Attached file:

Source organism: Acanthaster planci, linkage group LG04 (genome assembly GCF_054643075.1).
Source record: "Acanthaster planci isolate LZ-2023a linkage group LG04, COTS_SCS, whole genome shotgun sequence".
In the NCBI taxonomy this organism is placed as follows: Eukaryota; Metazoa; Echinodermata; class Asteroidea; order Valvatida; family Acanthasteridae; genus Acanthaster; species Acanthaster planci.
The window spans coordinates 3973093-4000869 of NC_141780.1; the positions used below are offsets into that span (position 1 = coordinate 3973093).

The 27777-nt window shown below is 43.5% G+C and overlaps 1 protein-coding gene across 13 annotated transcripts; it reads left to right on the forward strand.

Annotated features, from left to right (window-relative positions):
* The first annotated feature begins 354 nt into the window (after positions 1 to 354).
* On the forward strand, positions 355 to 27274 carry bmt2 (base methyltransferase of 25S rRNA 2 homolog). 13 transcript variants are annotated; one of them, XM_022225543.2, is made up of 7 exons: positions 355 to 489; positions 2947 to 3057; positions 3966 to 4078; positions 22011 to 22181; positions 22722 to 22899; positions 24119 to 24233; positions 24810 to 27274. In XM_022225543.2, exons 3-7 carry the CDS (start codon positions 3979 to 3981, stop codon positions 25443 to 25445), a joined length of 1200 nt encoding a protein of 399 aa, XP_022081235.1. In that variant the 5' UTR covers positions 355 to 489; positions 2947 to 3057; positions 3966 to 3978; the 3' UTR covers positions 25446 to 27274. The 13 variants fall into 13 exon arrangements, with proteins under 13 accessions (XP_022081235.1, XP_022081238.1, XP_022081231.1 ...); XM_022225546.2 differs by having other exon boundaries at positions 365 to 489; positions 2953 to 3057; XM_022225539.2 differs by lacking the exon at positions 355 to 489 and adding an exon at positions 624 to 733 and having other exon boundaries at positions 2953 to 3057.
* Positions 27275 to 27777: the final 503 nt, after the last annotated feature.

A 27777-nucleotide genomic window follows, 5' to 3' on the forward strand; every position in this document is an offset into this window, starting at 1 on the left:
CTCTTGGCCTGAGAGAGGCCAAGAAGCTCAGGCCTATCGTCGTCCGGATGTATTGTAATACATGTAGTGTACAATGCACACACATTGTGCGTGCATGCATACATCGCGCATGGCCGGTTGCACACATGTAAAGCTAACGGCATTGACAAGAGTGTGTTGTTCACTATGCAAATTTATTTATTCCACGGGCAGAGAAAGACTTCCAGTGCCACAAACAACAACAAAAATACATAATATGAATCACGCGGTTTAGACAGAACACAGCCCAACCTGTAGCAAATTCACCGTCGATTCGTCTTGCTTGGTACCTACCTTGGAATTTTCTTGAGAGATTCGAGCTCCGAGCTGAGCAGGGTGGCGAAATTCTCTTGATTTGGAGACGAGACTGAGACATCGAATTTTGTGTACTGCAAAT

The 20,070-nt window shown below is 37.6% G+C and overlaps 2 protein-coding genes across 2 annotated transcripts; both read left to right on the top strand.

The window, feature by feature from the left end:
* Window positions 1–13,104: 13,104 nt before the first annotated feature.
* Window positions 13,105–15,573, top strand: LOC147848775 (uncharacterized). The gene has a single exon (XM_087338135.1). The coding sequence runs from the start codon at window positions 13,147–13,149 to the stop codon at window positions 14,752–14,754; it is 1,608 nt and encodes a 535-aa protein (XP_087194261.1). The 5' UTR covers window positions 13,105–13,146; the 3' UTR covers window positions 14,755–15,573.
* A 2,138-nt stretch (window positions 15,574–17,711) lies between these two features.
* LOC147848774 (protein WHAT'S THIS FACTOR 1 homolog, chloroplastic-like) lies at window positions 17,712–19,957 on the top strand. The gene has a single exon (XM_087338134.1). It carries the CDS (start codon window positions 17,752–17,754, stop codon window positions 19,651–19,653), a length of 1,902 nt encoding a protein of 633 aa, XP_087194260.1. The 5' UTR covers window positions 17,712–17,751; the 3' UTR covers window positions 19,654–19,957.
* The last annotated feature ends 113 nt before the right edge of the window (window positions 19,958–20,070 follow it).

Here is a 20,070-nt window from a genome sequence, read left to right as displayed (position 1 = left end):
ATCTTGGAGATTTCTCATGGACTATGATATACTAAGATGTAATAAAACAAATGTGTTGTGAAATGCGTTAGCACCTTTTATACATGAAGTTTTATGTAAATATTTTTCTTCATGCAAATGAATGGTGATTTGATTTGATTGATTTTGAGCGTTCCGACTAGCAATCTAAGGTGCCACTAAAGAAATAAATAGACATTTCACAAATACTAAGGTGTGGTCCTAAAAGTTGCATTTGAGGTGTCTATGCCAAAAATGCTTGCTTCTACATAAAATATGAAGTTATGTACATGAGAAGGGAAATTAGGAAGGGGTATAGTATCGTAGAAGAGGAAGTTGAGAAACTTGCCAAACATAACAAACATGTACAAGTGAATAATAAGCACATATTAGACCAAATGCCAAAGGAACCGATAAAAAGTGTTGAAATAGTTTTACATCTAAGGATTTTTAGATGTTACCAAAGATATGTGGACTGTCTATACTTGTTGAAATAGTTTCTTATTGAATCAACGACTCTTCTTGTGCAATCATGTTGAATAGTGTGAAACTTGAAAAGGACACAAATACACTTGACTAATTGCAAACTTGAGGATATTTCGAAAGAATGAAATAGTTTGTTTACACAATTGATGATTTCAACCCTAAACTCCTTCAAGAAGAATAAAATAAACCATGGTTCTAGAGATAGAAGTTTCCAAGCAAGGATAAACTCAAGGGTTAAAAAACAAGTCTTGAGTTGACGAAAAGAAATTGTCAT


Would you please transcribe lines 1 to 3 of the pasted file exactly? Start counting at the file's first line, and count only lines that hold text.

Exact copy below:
Source organism: Acanthaster planci, linkage group LG04 (genome assembly GCF_054643075.1).
Source record: "Acanthaster planci isolate LZ-2023a linkage group LG04, COTS_SCS, whole genome shotgun sequence".
In the NCBI taxonomy this organism is placed as follows: Eukaryota; Metazoa; Echinodermata; class Asteroidea; order Valvatida; family Acanthasteridae; genus Acanthaster; species Acanthaster planci.